|     ||I have celebrated Roc Day/St. Distaff's Day with my first guild for 15+ years the first week of January. We get together and have a big spin-in, bring left over Christmas cookies. door prizes, and our Christmas money to spend on more fiber from all the vendors that are invited! It has become my way of starting the new year. I love it because it is a chance to visit with all my spinning friends that I have not seen much due to the holiday season. Friends come from near and far! Now I celebrate with my new spinning friends in Texas. It is great to carry on the tradition no matter where you live.
A couple of years ago my guild (Northwest Regional Spinner's Assoc. Area 2010 "The Fiberholics"-Western Washington State) put together a little write-up on the reason for the event and I thought I would share it with you. You may copy this as long as credit is given to the Fiberholics as contributors.
Of course there was no such saint! St. Distaff's Day, the "first free day after Twelve-Eve Christmas," was a holiday of transition from Christmas revelries to the round of everyday work. It is suspected that St. Distaff was invented by the poet Herrick, who dedicated some lines to her:
Ye must on St. Distaff's Day;
Give St. Distaffe all the right,
Women did not spin during the twelve days of Christmas in old England and this was their day to get back to work.
They were not without their troubles, however, for the plowmen thought it sport to set fire to the flax and tow. Pails of water were kept handy and as fast as the farm hands started their fires, maidens put them out with liberal "bewashings." When the flax was scorched and men and maidens thoroughly drenched the day was properly observed. After that the farmwomen could spin without interruption.
English plowmen went back to work on the first Monday after the Twelfth -day. They took their time about resuming farm routine and spent their day in more boisterous foolery. If they arose betimes it was because they strove to bring their whips or plow staves to the hearth before the farm maidens could put on their kettles. If the plowmen succeeded the master owed them fine cocks at Shrovetide. Later they put on their white smocks, bedecked themselves with bright ribbons and, in groups of thirty or forty, went shouting and singing through the village, dragging the plow. One in each group was always dressed as an old crone and called ' The Bessy.' 'She' carried the moneybox. Another, garbed in bedraggled skins and with a dangling tail was called the 'Fool Plow' and amused everyone with this antics. As they sang at the top of their lungs, the plowmen performed a sort of' morris' or sword dance and 'Bessy' proffered her moneybox. It was best to drop in the coins when the plowmen shouted, "God speed the plow!", lest one's dooryard be plowed under. The coins were supposed to be for a fund to pay for 'plow-lights' -candles burned in the church to invoke blessings. Some of the fund seems occasionally to have gone for ale and beer for the Plow Monday Dinner too, although traditionally the master was supposed to attend to that. The Lord Mayor of London gave a Plow Monday Supper too, but did not entertain any plowmen. They got along nicely on the farms.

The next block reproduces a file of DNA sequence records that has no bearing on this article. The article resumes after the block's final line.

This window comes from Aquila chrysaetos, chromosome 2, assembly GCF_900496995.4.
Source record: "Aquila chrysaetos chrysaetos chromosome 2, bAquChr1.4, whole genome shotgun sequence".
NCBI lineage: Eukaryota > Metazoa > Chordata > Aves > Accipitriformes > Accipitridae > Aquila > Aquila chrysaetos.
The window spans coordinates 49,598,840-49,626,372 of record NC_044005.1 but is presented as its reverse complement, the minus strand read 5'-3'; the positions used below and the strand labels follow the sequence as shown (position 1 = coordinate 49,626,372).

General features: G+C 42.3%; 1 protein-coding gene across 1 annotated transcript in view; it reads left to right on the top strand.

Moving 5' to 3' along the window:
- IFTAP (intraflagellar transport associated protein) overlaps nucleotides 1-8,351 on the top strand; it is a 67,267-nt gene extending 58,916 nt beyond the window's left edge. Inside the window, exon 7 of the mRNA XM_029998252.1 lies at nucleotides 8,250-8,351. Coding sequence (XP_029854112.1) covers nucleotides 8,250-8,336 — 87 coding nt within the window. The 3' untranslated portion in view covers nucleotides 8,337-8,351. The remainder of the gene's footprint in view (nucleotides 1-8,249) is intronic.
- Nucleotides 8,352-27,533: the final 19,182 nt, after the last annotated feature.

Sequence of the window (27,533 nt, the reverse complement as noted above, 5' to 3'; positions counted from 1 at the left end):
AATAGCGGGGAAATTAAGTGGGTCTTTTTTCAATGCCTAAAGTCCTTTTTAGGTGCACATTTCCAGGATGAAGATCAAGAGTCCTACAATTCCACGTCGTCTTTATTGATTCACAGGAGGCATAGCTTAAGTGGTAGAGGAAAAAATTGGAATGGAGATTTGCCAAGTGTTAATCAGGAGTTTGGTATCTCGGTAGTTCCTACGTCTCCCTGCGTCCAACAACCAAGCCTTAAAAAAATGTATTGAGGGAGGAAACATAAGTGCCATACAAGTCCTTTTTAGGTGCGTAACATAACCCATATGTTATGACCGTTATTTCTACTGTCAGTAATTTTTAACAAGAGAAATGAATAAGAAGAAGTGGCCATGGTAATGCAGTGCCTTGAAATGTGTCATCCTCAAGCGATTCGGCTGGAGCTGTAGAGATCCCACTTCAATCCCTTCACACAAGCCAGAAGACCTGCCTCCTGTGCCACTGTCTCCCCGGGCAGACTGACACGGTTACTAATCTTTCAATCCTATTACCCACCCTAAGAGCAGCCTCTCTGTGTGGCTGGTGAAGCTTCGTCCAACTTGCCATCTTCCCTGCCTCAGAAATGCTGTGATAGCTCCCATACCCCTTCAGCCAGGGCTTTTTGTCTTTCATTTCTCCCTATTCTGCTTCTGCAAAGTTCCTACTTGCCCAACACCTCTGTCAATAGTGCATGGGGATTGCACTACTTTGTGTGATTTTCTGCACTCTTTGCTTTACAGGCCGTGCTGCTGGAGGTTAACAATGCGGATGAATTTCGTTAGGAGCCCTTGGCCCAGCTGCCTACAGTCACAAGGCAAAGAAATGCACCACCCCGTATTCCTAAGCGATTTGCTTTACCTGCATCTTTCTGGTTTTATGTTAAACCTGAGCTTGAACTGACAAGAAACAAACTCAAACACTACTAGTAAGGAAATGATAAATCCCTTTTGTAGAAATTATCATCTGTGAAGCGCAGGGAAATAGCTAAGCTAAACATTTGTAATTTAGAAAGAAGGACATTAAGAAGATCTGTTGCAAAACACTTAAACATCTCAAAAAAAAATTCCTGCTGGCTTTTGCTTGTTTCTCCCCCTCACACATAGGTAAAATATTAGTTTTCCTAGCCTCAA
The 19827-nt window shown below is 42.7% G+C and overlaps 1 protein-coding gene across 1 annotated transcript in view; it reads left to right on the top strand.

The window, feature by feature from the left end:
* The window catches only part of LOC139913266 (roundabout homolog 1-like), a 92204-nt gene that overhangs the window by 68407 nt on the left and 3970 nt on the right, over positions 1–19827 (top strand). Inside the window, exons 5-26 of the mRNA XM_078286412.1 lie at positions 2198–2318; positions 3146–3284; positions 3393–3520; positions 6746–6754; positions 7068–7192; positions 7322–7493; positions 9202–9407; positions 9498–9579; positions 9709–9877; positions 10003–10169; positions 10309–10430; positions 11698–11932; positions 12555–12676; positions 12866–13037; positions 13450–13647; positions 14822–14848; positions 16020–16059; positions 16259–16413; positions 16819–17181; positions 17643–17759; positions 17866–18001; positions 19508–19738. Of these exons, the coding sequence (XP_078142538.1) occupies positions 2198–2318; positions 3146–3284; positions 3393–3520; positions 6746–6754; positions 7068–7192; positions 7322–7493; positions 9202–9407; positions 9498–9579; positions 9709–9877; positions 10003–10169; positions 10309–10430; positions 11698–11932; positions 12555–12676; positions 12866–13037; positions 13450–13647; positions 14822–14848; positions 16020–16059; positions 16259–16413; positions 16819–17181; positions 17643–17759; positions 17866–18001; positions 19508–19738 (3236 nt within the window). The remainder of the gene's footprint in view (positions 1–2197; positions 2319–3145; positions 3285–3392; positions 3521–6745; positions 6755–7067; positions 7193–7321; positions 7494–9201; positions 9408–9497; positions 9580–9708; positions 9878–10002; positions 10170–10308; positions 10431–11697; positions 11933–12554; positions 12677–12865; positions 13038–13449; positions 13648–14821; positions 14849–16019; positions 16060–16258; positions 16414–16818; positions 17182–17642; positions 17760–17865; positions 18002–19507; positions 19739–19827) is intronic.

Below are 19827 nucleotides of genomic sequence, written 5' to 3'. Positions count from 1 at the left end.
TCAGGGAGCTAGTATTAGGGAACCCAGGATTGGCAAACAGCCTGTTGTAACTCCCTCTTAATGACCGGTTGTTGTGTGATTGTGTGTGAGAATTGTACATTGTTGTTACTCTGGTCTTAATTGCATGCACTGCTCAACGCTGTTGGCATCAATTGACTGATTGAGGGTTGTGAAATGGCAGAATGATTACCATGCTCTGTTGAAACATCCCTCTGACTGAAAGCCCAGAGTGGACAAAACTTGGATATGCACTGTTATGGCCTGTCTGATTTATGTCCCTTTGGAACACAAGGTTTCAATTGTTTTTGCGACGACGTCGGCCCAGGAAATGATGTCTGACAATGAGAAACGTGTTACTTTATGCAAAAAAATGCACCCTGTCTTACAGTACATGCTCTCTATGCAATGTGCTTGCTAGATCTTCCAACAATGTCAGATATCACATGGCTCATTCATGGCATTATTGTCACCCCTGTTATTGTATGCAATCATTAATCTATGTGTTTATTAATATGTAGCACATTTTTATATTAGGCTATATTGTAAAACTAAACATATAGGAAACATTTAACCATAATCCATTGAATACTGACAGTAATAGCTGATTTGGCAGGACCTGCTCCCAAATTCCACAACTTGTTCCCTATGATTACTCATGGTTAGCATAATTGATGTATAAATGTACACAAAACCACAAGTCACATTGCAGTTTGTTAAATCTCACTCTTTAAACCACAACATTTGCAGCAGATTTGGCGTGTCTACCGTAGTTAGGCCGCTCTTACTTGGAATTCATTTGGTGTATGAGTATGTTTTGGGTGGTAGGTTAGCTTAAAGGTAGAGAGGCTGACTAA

"The crown of France never fails to the distaff." - Kersey.
To have tow on the distaff. To have work in hand. Froissart says, "Il aura en bref temps autres estoupes en sa quenouille. "
"He baddëeore tow on his distaf Than Gerveys knew." Chaucer: Canterbury Tales. 3.772.
St. Distaff's Day. The 7th of January. So called because the Christmas festival terminated on Twelfth Day, and on the day following the women returned to their distaffs or daily occupations. It is also called Rock Day, a distaff being called a rock. "In old times they used to spin with rocks." (Aubrey. Wilts. )
"Give St. Distaff all the right, Then give Christmas sport good night, And next morrow every one To his own vocatiön." (1657)
"What! shall a woman with a rock drive thee away? Fye on thee, traitor' " Digby: Mysteries, p.11.
Spinster An unmarried woman. The fleece which was brought home by the Anglo-Saxons in summer, was spun into clothing by the female part of each family during the winter. King Edward the Elder commanded his daughters to be instructed in the use of the distaff. Alfred the Great, in his will, calls the female part of his family the spindle side; and it was a regularly received axiom with our frugal forefathers, that no young woman was fit to be a wife till she had spun for herself a set of body, table, and bed linen.. Hence the maiden was termed a spinner or spinster, and the married woman a wife or ``one who has been a spinner.'' (Anglo-Saxon, wif, from the verb wyfan or wefan, to weave.) The armorial bearings of women are not painted on a shield, like those of men, but on a spindle (called a ``lozenge''). Among the Romans the bride carried a distaff, and Homer tells us that Kryseis was to spin and share the king's bed.
Here are some more links about Roc Day
Roc Day celebrations in Texas for 2011.
Heritage Arts is once again hosting Roc Day! Here is what Lorelei says:
Roc Day Celebration hosted by The Over The Wheel Gang
In the mean time join up on the Texas Fiber Guild yahoo group and get all the latest fiber goings on in Texas and surrounding states.